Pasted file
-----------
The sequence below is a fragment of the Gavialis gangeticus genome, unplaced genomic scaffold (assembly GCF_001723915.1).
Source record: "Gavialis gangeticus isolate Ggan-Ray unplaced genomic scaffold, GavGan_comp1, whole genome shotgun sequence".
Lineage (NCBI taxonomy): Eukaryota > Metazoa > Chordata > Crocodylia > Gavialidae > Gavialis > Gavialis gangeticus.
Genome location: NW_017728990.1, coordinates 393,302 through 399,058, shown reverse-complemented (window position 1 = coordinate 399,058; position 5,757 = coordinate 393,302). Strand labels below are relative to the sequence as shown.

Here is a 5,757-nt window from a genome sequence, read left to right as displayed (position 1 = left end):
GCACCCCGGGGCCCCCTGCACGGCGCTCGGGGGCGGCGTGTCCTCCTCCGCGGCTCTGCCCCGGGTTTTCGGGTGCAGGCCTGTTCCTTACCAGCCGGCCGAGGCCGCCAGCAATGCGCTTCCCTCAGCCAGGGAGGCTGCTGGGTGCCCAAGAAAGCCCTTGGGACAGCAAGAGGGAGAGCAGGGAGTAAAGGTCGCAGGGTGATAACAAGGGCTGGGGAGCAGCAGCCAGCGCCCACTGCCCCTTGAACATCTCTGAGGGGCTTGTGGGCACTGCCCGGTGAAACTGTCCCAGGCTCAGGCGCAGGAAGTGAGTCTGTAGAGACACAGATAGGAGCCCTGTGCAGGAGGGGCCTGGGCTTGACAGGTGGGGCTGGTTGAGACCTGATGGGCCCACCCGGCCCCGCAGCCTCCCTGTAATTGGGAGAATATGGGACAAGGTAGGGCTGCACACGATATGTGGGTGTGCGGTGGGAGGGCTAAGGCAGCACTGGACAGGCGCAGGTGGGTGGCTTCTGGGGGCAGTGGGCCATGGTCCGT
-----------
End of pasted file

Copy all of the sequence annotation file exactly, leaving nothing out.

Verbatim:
The sequence below is a fragment of the Gavialis gangeticus genome, unplaced genomic scaffold (assembly GCF_001723915.1).
Source record: "Gavialis gangeticus isolate Ggan-Ray unplaced genomic scaffold, GavGan_comp1, whole genome shotgun sequence".
Lineage (NCBI taxonomy): Eukaryota > Metazoa > Chordata > Crocodylia > Gavialidae > Gavialis > Gavialis gangeticus.
Genome location: NW_017728990.1, coordinates 393,302 through 399,058, shown reverse-complemented (window position 1 = coordinate 399,058; position 5,757 = coordinate 393,302). Strand labels below are relative to the sequence as shown.

Here is a 5,757-nt window from a genome sequence, read left to right as displayed (position 1 = left end):
GCACCCCGGGGCCCCCTGCACGGCGCTCGGGGGCGGCGTGTCCTCCTCCGCGGCTCTGCCCCGGGTTTTCGGGTGCAGGCCTGTTCCTTACCAGCCGGCCGAGGCCGCCAGCAATGCGCTTCCCTCAGCCAGGGAGGCTGCTGGGTGCCCAAGAAAGCCCTTGGGACAGCAAGAGGGAGAGCAGGGAGTAAAGGTCGCAGGGTGATAACAAGGGCTGGGGAGCAGCAGCCAGCGCCCACTGCCCCTTGAACATCTCTGAGGGGCTTGTGGGCACTGCCCGGTGAAACTGTCCCAGGCTCAGGCGCAGGAAGTGAGTCTGTAGAGACACAGATAGGAGCCCTGTGCAGGAGGGGCCTGGGCTTGACAGGTGGGGCTGGTTGAGACCTGATGGGCCCACCCGGCCCCGCAGCCTCCCTGTAATTGGGAGAATATGGGACAAGGTAGGGCTGCACACGATATGTGGGTGTGCGGTGGGAGGGCTAAGGCAGCACTGGACAGGCGCAGGTGGGTGGCTTCTGGGGGCAGTGGGCCATGGTCCGT